Drug overdose deaths jump by more than 50% in Trumbull Co.

Police and government officials in Warren and the surrounding area are scrambling to keep up with the problem.

Heorin


WARREN, Ohio (WKBN) – Figures released recently show the heroin problem in Trumbull County is worsening. The death toll from overdoses in 2015 stands at 81, up by more than fifty percent from the previous year.

“We had 53 in 2014, and they still have tox screens coming on a few so, the number for ’15’s gonna be higher than 81,” Trumbull County Mental Health Board Executive Director April Caraway said.

And with another suspected overdose death earlier this week in Warren, and doctors having to administer naloxone to a pair of toddlers to reverse their overdoses, experts are grasping for answers.

“We are trying to work with people to get them into detox and into treatment programs,” Caraway said. “If anyone needs that kind of help and they don’t know who to call, call 911.”

Since last May, Warren Police have administered naloxone 21 times in the field, saving all but one victim. Half a dozen other local departments either have the drug or are training for it. Still, Sheriff Tom Altiere admits more than eighty percent of his jail inmates are there because of drug-related offenses.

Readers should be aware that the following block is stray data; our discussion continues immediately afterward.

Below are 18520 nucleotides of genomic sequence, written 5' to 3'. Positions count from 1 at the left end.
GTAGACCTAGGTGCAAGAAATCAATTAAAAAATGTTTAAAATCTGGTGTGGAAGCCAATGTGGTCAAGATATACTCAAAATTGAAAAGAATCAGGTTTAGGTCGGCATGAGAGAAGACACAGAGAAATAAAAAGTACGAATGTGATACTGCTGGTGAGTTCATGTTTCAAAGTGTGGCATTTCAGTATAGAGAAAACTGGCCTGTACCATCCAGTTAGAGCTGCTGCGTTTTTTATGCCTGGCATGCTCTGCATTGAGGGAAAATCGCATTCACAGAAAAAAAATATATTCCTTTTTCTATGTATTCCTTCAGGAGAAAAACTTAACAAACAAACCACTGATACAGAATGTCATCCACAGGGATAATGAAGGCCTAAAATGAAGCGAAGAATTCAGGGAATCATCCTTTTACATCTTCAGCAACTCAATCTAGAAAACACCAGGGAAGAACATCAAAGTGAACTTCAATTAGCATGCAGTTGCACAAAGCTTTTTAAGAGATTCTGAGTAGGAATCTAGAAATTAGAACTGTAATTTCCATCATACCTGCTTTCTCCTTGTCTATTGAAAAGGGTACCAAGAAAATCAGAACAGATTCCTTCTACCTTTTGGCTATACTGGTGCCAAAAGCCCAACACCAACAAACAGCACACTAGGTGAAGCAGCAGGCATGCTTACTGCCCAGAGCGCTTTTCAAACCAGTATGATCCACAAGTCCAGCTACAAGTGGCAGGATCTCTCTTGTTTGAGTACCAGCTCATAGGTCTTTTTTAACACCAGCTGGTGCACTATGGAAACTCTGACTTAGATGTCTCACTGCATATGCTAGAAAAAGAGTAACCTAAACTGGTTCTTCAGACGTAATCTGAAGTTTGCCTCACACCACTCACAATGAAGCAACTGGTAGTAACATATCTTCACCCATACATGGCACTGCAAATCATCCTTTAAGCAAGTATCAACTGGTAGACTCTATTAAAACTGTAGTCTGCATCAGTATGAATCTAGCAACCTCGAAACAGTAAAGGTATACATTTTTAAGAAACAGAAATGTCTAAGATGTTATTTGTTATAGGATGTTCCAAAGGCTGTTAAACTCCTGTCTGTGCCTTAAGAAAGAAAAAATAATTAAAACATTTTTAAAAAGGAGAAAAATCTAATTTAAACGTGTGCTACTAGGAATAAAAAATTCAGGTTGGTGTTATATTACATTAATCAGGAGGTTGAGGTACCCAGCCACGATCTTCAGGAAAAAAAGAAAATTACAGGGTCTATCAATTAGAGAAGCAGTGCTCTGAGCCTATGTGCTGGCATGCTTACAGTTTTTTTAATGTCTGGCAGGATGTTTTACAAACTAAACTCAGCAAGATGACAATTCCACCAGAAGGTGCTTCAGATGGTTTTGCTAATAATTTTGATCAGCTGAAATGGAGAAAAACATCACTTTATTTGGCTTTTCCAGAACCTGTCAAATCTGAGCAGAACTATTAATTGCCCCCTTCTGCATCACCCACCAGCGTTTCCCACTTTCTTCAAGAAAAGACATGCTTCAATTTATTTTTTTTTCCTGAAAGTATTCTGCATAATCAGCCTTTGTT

“Either a theft or a burglary, a robbery, or anything combined,” Altiere said. “And they’re doing that so they can get money to get heroin.”

Authorities have started a new program where inmates can ask to be given a different drug to help overcome their addictions known as “Vivitrol”…But it is expensive…and inmates may not have the coverage to pay for it.

“It’s about $1200 a month for a shot, and you can’t be on Medicaid If you’re in jail,” Caraway said. “So that’s been part of the issue.”

Making matters worse..experts fear heroin laced with the pain killer Fentanyl is making a comeback..having been reported causing a growing number of overdoses in the Pittsburgh area recently….

“We believe it’s coming here,” Ohio Representative Sean O’Brien said. “We believe it’s already here. But this batch, they’re now doing is even stronger than what we’ve seen before.”

And that has Trumbull County officials worried the numbers for 2016 could get even worse than last year’s.

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